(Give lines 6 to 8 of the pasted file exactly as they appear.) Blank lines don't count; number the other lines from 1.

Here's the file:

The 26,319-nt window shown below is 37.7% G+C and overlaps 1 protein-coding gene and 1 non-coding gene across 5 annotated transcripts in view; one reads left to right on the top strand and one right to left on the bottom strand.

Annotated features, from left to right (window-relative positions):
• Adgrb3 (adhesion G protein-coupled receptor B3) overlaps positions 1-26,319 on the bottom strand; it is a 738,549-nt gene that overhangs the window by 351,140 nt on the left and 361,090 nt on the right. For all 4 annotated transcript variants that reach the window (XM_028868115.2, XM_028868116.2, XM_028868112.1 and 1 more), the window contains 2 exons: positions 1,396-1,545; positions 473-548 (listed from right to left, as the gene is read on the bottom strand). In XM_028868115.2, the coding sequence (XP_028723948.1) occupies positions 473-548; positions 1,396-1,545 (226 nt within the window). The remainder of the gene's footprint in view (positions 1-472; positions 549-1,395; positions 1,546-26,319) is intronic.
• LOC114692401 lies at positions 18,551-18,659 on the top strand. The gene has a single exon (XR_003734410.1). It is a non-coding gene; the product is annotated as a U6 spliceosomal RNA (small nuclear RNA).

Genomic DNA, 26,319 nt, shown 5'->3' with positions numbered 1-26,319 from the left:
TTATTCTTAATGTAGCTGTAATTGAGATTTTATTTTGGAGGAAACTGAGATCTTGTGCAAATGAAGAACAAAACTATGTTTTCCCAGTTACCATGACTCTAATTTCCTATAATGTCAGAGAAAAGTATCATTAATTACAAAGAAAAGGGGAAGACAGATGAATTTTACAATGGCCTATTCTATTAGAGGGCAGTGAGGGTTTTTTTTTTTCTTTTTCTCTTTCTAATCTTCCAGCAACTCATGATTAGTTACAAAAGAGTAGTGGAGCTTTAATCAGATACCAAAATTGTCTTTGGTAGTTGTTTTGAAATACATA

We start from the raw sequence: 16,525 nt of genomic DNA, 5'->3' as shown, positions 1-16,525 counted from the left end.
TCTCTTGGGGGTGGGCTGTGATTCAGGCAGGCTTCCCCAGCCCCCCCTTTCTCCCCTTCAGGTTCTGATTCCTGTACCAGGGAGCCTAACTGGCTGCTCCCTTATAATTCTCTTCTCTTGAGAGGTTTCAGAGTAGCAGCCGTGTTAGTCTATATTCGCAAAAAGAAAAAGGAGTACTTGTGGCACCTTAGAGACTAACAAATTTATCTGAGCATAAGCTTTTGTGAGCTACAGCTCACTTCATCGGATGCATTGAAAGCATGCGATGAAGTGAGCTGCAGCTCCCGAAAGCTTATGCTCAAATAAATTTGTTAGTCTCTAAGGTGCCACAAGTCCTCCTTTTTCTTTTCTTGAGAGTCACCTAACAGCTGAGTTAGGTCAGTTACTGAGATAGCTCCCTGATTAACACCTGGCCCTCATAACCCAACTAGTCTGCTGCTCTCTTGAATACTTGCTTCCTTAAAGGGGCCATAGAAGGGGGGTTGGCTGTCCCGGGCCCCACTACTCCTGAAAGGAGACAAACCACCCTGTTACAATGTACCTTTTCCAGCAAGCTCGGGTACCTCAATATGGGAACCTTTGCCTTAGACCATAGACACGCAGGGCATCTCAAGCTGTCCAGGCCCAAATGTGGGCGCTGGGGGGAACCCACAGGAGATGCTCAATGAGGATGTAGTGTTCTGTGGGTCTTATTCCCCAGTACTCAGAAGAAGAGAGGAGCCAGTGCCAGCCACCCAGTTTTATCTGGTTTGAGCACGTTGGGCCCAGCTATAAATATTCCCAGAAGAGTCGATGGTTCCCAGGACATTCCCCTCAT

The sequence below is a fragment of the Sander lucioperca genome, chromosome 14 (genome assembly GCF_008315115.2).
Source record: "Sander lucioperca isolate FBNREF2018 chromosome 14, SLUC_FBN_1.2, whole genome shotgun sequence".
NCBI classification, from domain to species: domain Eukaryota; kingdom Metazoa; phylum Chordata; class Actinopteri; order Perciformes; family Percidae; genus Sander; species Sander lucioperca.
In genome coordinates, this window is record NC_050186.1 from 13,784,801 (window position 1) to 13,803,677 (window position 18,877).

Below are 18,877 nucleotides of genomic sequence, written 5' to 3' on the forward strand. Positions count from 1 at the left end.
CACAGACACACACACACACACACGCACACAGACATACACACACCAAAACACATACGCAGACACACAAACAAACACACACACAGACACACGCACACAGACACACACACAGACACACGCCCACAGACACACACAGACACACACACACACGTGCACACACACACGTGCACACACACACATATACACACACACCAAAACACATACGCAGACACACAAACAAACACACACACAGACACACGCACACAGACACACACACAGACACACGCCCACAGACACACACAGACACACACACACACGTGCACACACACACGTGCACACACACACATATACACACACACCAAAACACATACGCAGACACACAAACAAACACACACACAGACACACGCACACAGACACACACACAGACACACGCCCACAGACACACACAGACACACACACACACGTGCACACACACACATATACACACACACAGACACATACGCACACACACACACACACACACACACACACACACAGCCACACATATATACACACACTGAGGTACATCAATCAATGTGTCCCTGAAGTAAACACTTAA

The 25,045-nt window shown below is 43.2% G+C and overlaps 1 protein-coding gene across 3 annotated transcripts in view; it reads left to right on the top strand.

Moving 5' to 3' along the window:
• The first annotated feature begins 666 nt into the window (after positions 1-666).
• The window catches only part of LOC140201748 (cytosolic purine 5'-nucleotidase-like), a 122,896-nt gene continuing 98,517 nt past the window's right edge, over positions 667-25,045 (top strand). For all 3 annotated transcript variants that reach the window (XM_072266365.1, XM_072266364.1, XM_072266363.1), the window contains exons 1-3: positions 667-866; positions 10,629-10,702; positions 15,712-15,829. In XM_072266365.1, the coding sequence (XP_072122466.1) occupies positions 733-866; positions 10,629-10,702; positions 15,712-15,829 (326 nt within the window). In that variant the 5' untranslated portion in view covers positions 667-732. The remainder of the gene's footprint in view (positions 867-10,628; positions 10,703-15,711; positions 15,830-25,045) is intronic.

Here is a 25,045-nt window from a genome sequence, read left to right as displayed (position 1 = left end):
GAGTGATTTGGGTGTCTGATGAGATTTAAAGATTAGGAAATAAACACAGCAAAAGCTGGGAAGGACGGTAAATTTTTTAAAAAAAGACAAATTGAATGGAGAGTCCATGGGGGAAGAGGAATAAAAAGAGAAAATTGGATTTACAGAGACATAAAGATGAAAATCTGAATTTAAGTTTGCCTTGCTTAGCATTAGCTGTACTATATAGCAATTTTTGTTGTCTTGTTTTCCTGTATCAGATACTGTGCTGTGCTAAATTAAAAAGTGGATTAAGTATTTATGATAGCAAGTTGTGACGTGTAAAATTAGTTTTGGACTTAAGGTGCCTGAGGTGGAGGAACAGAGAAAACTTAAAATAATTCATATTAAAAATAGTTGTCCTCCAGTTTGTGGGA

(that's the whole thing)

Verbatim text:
TTATTCTTAATGTAGCTGTAATTGAGATTTTATTTTGGAGGAAACTGAGATCTTGTGCAAATGAAGAACAAAACTATGTTTTCCCAGTTACCATGACTCTAATTTCCTATAATGTCAGAGAAAAGTATCATTAATTACAAAGAAAAGGGGAAGACAGATGAATTTTACAATGGCCTATTCTATTAGAGGGCAGTGAGGGTTTTTTTTTTTCTTTTTCTCTTTCTAATCTTCCAGCAACTCATGATTAGTTACAAAAGAGTAGTGGAGCTTTAATCAGATACCAAAATTGTCTTTGGTAGTTGTTTTGAAATACATA

We start from the raw sequence: 16,525 nt of genomic DNA, 5'->3' as shown, positions 1-16,525 counted from the left end.
TCTCTTGGGGGTGGGCTGTGATTCAGGCAGGCTTCCCCAGCCCCCCCTTTCTCCCCTTCAGGTTCTGATTCCTGTACCAGGGAGCCTAACTGGCTGCTCCCTTATAATTCTCTTCTCTTGAGAGGTTTCAGAGTAGCAGCCGTGTTAGTCTATATTCGCAAAAAGAAAAAGGAGTACTTGTGGCACCTTAGAGACTAACAAATTTATCTGAGCATAAGCTTTTGTGAGCTACAGCTCACTTCATCGGATGCATTGAAAGCATGCGATGAAGTGAGCTGCAGCTCCCGAAAGCTTATGCTCAAATAAATTTGTTAGTCTCTAAGGTGCCACAAGTCCTCCTTTTTCTTTTCTTGAGAGTCACCTAACAGCTGAGTTAGGTCAGTTACTGAGATAGCTCCCTGATTAACACCTGGCCCTCATAACCCAACTAGTCTGCTGCTCTCTTGAATACTTGCTTCCTTAAAGGGGCCATAGAAGGGGGGTTGGCTGTCCCGGGCCCCACTACTCCTGAAAGGAGACAAACCACCCTGTTACAATGTACCTTTTCCAGCAAGCTCGGGTACCTCAATATGGGAACCTTTGCCTTAGACCATAGACACGCAGGGCATCTCAAGCTGTCCAGGCCCAAATGTGGGCGCTGGGGGGAACCCACAGGAGATGCTCAATGAGGATGTAGTGTTCTGTGGGTCTTATTCCCCAGTACTCAGAAGAAGAGAGGAGCCAGTGCCAGCCACCCAGTTTTATCTGGTTTGAGCACGTTGGGCCCAGCTATAAATATTCCCAGAAGAGTCGATGGTTCCCAGGACATTCCCCTCAT